Jasmine Revolution

Article

January 27, 2022

The uprising in Tunisia is the name of the revolution in Tunisia that began in late 2010 and continued in 2011, also known as the Jasmine Revolution. The protests began on December 18, 2010, the day after dealer Muhammad Bouazizi burned himself in his car. This was followed by complaints and initial demands of a social nature: suspension of police violence, reduction of youth unemployment, reduction of food prices, increase of the minimum wage, fight against corruption and improvement of living conditions. Protests followed, which quickly turned from a social one into a political one, demanding the removal of the autocratic regime of the president, the introduction of democracy and freedom of expression. The protests are the strongest wave of social and political unrest in Tunisia in the last three decades. They lead to the escape of President Zine el Abidine Ben Ali, who resigned after 23 years, leaving Tunisia on January 14, 2011. Following Ben Ali's escape, an interim government was formed, including members of the ruling CSR party in some ministries and members of the opposition in others. The government was supposed to do technical work until the new elections, 60 days after the reforms of the old regime. However, five opposition ministers left the government almost immediately, and on January 21, 2011, they continued with street protests in Tunisia and other cities, demanding new ones to dissolve the government, which will include ministers from the Ben Ali party. In the uprising, 220 victims lost their lives and 94 were wounded. On February 6, the KDO was dissolved. The protests in Tunisia are known as the Tunisian Revolution of Dignity. In the Western media, these events are commonly referred to as the Jasmine Revolution.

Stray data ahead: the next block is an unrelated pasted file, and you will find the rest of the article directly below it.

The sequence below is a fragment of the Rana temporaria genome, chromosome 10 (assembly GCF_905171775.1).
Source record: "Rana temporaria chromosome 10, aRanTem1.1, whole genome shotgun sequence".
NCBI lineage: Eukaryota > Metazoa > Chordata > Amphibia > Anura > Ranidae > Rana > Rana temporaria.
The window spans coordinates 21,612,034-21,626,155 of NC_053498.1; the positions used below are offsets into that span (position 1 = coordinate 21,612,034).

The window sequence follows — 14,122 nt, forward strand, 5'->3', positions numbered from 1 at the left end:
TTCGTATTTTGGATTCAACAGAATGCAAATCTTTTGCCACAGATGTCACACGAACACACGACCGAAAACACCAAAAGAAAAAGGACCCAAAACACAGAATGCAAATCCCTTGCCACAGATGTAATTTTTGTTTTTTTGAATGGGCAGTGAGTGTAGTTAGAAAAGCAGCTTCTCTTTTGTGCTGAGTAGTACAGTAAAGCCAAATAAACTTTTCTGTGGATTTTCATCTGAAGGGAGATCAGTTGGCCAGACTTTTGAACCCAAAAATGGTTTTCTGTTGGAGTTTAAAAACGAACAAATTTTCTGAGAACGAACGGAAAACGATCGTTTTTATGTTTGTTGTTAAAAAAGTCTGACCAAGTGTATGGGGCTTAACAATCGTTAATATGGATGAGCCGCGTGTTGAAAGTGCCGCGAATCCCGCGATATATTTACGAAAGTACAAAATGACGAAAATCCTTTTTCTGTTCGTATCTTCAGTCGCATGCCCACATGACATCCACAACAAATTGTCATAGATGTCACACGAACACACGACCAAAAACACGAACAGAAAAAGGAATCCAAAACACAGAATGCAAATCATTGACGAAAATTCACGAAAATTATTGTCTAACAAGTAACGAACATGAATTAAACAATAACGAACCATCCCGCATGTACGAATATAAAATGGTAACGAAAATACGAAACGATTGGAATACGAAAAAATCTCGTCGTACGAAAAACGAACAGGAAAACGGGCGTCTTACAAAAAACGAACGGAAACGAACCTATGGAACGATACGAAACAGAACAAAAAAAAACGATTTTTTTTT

Causes

Tunisian President Ben Ali has ruled Tunisia since 1987. His government has been criticized by the media and NGOs, but has been backed by the United States and France over persecution of Islamists and economic policy, which has been secretly seen as a great model. North Africa and his loyalty to American allies. As a result, Ben Ali's exposure to abuse led to mass protests across the country, the fall of the government and the flight of Ben Ali. According to Al Jazeera sources, messages of support for Bouazizi Twitter were received throughout Tunisia, which were sent to activists in this part of the world.

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